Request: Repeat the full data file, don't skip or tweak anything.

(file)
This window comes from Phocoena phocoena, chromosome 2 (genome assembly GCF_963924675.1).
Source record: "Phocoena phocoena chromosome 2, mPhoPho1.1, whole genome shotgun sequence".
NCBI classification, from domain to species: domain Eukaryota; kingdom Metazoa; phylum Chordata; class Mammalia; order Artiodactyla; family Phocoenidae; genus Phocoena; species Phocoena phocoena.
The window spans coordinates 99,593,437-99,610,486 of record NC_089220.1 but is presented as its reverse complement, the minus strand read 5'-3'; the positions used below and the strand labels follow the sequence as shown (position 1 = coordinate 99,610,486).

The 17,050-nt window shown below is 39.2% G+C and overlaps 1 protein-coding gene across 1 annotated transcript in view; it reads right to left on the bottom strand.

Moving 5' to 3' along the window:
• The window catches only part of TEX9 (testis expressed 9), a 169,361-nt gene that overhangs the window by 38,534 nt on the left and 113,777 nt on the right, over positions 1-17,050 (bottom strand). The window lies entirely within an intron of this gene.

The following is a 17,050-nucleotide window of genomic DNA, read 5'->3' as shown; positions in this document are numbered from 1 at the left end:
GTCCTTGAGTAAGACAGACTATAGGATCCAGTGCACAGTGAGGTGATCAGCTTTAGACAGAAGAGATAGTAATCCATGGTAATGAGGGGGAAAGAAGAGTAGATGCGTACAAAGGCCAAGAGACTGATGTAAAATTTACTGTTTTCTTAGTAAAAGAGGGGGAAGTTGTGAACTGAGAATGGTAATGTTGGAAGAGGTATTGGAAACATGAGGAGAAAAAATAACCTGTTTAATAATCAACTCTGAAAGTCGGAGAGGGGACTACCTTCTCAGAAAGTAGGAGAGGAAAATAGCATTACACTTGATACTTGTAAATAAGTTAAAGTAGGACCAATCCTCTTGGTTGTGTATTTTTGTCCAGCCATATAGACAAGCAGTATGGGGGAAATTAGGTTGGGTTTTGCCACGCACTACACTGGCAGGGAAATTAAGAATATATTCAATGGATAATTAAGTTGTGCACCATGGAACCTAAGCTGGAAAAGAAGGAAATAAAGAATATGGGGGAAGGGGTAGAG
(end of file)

This window comes from Phocoena phocoena, chromosome 2 (genome assembly GCF_963924675.1).
Source record: "Phocoena phocoena chromosome 2, mPhoPho1.1, whole genome shotgun sequence".
NCBI classification, from domain to species: domain Eukaryota; kingdom Metazoa; phylum Chordata; class Mammalia; order Artiodactyla; family Phocoenidae; genus Phocoena; species Phocoena phocoena.
The window spans coordinates 99,593,437-99,610,486 of record NC_089220.1 but is presented as its reverse complement, the minus strand read 5'-3'; the positions used below and the strand labels follow the sequence as shown (position 1 = coordinate 99,610,486).

The 17,050-nt window shown below is 39.2% G+C and overlaps 1 protein-coding gene across 1 annotated transcript in view; it reads right to left on the bottom strand.

Moving 5' to 3' along the window:
• The window catches only part of TEX9 (testis expressed 9), a 169,361-nt gene that overhangs the window by 38,534 nt on the left and 113,777 nt on the right, over positions 1-17,050 (bottom strand). The window lies entirely within an intron of this gene.

The following is a 17,050-nucleotide window of genomic DNA, read 5'->3' as shown; positions in this document are numbered from 1 at the left end:
GTCCTTGAGTAAGACAGACTATAGGATCCAGTGCACAGTGAGGTGATCAGCTTTAGACAGAAGAGATAGTAATCCATGGTAATGAGGGGGAAAGAAGAGTAGATGCGTACAAAGGCCAAGAGACTGATGTAAAATTTACTGTTTTCTTAGTAAAAGAGGGGGAAGTTGTGAACTGAGAATGGTAATGTTGGAAGAGGTATTGGAAACATGAGGAGAAAAAATAACCTGTTTAATAATCAACTCTGAAAGTCGGAGAGGGGACTACCTTCTCAGAAAGTAGGAGAGGAAAATAGCATTACACTTGATACTTGTAAATAAGTTAAAGTAGGACCAATCCTCTTGGTTGTGTATTTTTGTCCAGCCATATAGACAAGCAGTATGGGGGAAATTAGGTTGGGTTTTGCCACGCACTACACTGGCAGGGAAATTAAGAATATATTCAATGGATAATTAAGTTGTGCACCATGGAACCTAAGCTGGAAAAGAAGGAAATAAAGAATATGGGGGAAGGGGTAGAG